By Heidi Stevens
WWR Article Summary (tl;dr) Women are more likely to view the #MeToo movement favorably than men (61 percent to 39 percent), but the biggest divide occurs along party lines. Sixty-three percent of Democrats have a favorable view of the movement. Among Republicans, that number falls to 20 percent.
Whether you view the #MeToo movement favorably or unfavorably depends more on your political leanings than your gender, according to new data from the Bucknell Institute for Public Policy.
A nationally representative survey by the Lewisburg, Pa.,-based university found that of the respondents, 41 percent view it favorably and 21 percent view it unfavorably. Thirty-eight percent said they have no opinion or have never heard of it.
If you’re reading this, 38-percenters, #MeToo is a decades-old movement founded by activist Tarana Burke to raise awareness about sexual harassment and assault. It gained renewed attention in October after allegations of serial harassment and assault against Hollywood producer Harvey Weinstein were made public, opening the floodgates for women and men across multiple industries to come forward with their own survivor stories.
We’ve watched high-profile harassers tumble from their perches of power. We’ve witnessed painful conversations, previously limited to whispers, crescendo toward a collective shout. It’s impossible, really, to accurately quantify the various ripple effects of #MeToo.
This survey is a small (1,000 respondents) but interesting (I think) attempt to measure how the movement is playing with the public. Here’s what it finds:
Women are more likely to view the movement favorably than men (61 percent to 39 percent), but the biggest divide occurs along party lines. Sixty-three percent of Democrats have a favorable view of the movement. Among Republicans, that number falls to 20 percent. Thirty-seven percent of people who identify as Independents have a favorable view.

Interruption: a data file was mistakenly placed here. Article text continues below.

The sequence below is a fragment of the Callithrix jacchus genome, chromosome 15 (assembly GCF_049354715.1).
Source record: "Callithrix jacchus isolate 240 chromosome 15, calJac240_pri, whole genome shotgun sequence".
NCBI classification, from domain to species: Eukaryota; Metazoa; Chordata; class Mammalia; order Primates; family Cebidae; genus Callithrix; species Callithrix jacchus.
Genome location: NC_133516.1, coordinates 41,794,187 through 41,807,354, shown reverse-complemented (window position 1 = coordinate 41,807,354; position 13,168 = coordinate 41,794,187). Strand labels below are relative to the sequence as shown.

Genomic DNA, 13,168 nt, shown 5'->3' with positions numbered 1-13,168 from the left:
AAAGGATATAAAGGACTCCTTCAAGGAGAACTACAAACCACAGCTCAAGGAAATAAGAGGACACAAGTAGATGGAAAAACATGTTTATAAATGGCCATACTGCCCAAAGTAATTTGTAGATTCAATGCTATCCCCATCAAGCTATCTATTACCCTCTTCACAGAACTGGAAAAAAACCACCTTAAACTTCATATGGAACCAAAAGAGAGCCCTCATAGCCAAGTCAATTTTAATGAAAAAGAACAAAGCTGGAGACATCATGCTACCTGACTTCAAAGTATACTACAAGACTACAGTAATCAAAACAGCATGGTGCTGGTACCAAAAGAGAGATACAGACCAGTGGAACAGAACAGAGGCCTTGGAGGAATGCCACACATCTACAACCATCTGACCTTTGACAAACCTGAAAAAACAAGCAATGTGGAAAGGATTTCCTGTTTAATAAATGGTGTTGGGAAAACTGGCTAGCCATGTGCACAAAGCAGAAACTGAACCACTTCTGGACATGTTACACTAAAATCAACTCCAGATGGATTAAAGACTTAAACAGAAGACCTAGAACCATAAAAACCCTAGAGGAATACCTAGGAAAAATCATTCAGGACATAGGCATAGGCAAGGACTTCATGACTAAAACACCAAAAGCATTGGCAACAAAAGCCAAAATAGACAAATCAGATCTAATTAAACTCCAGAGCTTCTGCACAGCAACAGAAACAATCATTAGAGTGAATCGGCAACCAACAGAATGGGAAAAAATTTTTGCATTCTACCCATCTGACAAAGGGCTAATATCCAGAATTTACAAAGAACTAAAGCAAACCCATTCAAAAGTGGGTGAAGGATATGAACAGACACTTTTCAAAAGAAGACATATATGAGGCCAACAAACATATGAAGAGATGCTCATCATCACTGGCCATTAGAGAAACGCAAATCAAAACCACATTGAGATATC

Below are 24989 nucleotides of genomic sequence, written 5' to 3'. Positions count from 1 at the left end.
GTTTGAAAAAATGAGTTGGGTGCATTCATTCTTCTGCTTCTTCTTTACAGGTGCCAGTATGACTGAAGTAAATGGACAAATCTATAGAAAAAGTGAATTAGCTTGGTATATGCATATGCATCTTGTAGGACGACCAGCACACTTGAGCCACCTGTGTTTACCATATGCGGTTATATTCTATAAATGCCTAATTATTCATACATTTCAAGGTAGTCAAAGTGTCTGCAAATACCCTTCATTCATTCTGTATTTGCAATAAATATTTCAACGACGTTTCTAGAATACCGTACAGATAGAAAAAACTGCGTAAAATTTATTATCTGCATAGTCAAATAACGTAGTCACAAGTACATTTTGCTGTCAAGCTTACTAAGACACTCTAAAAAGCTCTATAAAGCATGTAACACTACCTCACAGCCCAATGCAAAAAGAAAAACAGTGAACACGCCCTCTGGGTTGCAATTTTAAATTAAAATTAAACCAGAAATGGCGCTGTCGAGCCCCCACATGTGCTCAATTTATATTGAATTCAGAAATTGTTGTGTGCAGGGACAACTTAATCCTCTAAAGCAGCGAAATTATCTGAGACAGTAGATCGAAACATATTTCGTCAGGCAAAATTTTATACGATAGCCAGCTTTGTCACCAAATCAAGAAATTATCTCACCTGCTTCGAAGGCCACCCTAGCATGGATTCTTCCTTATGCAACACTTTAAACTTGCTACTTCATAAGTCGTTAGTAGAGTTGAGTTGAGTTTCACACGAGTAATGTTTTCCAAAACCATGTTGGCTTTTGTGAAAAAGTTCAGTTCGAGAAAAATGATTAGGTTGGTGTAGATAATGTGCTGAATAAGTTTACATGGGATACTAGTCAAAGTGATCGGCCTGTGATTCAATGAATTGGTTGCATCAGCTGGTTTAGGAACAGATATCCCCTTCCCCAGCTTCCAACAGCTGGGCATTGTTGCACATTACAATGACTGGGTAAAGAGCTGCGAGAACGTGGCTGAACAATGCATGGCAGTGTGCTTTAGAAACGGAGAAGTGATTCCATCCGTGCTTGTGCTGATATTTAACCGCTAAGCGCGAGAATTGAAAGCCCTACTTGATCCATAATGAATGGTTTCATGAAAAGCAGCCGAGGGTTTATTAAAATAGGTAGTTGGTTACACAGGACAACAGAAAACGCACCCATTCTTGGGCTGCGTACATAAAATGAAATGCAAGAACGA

Female Democrats are most likely to have a favorable impression of the movement (71 percent). Republican women and men were tied at 20 percent.
“Differences in how Democrats and Republicans perceive #MeToo are as large or larger than differences they have on issues such as immigration, climate change, tax cuts or welfare,” Chris Ellis, associate professor of political science and director of the Bucknell Survey Research Laboratory, said in a statement. “#MeToo is maybe the clearest example yet of how our growing political culture war swallows up everything in its path.”
Forty percent of those surveyed think that the movement has “gone too far,” with men (47 percent) more likely than women (34 percent) to hold that view. Just 18 percent of Democratic women and 19 percent of Democratic men think #MeToo has gone too far, while 66 percent of Republican women and 75 percent of Republican men believe that.
Close to 90 percent of surveyed respondents say #MeToo is “very” or “somewhat” likely to lead workplaces to craft stricter definitions of sexual harassment.
Sixty-four percent of respondents think men will be less willing to mentor women in the workplace since #MeToo. Republican men are most likely to hold that belief (92 percent), followed by 80 percent of Republican women. Fifty-seven percent of Democratic men and 45 percent of Democratic women think #MeToo will cause a decrease in men mentoring women.
A majority of respondents (56 percent) think it’s “somewhat” or “very” likely that #MeToo will contribute to segregation of men and women in the workplace. Republican men (87 percent) and women (73 percent) are most likely to think segregation will be a #MeToo offshoot, compared with 48 percent of Democratic men and 37 percent of Democratic women.
Of course, social movements don’t need to be universally (or even widely) beloved to be effective. The #MeToo movement has empowered women and men, girls and boys, in ways that we’re only beginning to understand. That’s harder to measure than public perception.
Still, it will be a shame, and a lost opportunity, if some women and men respond to the last few months by avoiding each other at work, rather than working side-by-side as equals toward a common goal: a safe and just and successful workplace.
I think we’ll get there eventually. Especially if brave souls keep pushing us, even when it’s not popular.